My flesh fits comfortably now because He made it and He loves it. And slowly I am learning that when He looks at me, He doesn’t see my actions or my efforts or anything else I do to “deserve” or “earn” his favor or “win back” His love after my mistakes.
He only sees me. And He calls me good—because I am His.
Last week, one of my daughters had a series of bad choices that led to an injury and a mess. As I washed her hands in her tiny bathroom she apologized over and over and over again: “I’m sorry, mama. I’m sorry. I’m so sorry. ”
“Honey, I already forgot what you did,” I told her, meaning it. And all I could think of was the scripture—“you are already clean because of the word I have spoken to you.”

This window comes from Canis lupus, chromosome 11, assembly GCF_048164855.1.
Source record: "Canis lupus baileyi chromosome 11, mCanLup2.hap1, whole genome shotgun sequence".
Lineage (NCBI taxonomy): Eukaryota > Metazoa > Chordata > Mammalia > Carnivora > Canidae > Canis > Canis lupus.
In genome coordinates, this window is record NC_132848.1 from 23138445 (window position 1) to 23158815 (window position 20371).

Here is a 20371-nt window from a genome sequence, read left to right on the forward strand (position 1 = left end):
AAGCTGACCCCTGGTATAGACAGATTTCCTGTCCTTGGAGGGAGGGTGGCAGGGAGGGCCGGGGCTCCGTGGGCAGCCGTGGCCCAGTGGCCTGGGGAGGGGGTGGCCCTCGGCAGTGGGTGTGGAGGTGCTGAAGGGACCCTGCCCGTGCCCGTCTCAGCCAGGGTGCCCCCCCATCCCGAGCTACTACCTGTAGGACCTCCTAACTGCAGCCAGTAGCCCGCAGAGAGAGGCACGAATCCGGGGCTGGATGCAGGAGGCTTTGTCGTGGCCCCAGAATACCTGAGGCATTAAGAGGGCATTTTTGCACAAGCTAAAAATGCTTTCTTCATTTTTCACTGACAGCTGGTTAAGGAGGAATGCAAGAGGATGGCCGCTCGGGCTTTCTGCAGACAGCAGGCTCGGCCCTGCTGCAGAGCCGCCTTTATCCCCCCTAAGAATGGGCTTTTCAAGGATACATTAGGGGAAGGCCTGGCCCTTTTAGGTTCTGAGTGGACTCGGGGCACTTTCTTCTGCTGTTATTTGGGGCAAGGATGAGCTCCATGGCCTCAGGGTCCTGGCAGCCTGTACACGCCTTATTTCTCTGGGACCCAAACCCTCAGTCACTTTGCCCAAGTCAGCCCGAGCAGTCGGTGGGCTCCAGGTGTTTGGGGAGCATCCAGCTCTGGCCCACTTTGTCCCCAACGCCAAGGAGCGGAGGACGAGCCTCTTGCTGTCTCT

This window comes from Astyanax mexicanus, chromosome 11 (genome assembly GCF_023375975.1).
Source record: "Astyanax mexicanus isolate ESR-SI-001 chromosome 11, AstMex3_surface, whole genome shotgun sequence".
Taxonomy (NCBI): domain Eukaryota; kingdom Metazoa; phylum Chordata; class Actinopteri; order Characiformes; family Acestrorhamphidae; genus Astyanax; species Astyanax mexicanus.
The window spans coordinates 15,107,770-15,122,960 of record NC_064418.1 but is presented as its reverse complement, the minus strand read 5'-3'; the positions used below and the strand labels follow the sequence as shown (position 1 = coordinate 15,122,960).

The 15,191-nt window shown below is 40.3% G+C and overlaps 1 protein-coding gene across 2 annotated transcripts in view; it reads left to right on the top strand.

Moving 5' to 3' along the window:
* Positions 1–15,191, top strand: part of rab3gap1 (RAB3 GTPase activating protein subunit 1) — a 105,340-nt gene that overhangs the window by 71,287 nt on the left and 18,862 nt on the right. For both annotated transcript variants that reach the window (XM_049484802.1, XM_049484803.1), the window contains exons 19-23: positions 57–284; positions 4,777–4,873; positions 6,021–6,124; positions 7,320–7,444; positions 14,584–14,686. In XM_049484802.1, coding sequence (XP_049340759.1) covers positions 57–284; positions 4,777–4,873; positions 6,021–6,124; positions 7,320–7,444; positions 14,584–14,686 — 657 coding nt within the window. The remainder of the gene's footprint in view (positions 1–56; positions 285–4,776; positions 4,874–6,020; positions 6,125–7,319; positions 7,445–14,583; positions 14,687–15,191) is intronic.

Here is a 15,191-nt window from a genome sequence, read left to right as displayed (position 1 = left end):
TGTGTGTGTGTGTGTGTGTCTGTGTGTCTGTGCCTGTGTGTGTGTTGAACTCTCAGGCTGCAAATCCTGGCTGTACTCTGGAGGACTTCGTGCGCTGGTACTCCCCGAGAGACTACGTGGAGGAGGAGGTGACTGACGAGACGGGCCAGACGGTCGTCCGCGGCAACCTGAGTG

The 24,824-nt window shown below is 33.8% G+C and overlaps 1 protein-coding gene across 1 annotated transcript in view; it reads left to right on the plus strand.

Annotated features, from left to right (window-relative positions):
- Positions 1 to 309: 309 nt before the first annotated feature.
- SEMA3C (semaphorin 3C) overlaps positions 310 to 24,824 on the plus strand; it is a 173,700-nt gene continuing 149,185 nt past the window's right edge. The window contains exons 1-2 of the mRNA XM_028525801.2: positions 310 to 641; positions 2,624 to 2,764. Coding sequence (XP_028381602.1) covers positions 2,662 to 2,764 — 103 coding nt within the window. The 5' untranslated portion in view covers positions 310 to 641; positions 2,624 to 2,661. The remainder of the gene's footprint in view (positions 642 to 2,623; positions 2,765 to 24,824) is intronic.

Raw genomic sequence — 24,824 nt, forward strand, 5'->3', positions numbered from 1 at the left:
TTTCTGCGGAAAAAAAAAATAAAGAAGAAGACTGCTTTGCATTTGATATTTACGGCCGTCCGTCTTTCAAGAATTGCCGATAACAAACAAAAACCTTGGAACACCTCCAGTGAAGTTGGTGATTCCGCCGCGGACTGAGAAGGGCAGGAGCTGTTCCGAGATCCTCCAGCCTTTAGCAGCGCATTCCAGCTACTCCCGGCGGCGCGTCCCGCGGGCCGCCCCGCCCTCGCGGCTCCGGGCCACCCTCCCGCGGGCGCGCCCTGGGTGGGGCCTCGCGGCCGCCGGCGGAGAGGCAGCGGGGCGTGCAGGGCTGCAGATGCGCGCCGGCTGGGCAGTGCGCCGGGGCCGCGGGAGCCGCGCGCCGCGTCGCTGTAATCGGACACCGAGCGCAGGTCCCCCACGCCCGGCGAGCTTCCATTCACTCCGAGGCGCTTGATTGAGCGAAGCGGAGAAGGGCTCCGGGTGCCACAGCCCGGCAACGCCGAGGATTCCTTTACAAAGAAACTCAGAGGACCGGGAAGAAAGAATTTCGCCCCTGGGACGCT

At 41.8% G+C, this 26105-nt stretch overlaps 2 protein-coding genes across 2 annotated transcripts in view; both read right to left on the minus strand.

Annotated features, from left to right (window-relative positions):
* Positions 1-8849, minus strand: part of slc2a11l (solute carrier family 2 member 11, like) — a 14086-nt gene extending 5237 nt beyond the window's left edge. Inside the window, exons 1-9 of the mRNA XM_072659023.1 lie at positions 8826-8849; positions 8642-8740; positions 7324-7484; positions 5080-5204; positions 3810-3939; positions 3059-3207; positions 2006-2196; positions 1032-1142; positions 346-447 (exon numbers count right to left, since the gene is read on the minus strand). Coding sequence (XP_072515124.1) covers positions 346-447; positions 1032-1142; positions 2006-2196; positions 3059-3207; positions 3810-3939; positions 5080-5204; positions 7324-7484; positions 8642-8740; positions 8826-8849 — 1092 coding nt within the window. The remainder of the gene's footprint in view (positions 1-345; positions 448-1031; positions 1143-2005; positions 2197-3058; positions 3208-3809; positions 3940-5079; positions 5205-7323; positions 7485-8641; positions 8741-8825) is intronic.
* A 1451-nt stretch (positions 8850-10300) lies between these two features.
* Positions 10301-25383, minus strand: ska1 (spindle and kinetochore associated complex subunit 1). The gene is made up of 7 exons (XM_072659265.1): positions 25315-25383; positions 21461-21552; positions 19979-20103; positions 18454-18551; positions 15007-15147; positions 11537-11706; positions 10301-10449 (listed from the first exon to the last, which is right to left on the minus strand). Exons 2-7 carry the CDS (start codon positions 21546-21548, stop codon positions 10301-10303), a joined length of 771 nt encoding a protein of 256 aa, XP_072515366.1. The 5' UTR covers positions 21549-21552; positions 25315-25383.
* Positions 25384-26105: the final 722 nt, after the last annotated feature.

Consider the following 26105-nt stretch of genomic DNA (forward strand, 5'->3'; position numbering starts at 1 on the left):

We are clean—not because of our merit. Not because of our good choices. Not because of our outstanding achievements. But because HE LOVES US, and because He has decided that is enough.
Becoming a mama has put flesh and bones on the gospel message: He loves me enough to give me endless second chances. He loves me enough to give me something important to do. He loves me even though I mess it up.
He loves me because He is love.
And He trusts me to be a vehicle for His love on this Earth.
There is no greater privilege.
I wouldn’t be able to enjoy this blessing- and challenge-filled job without the support of my own mom, dad, mother-in-law, sister, partner, and group of wonderful friends. Thank you to ALL of you for investing in me and my family and for being my friend on this journey. And I am especially thankful on this Mother’s Day and on every day for my daughters’ birthmothers, who gave my girls the gift of life and who entrusted me with this job.
Oh, and here was our best attempt at Mother’s Day photos. We should be models! 🙂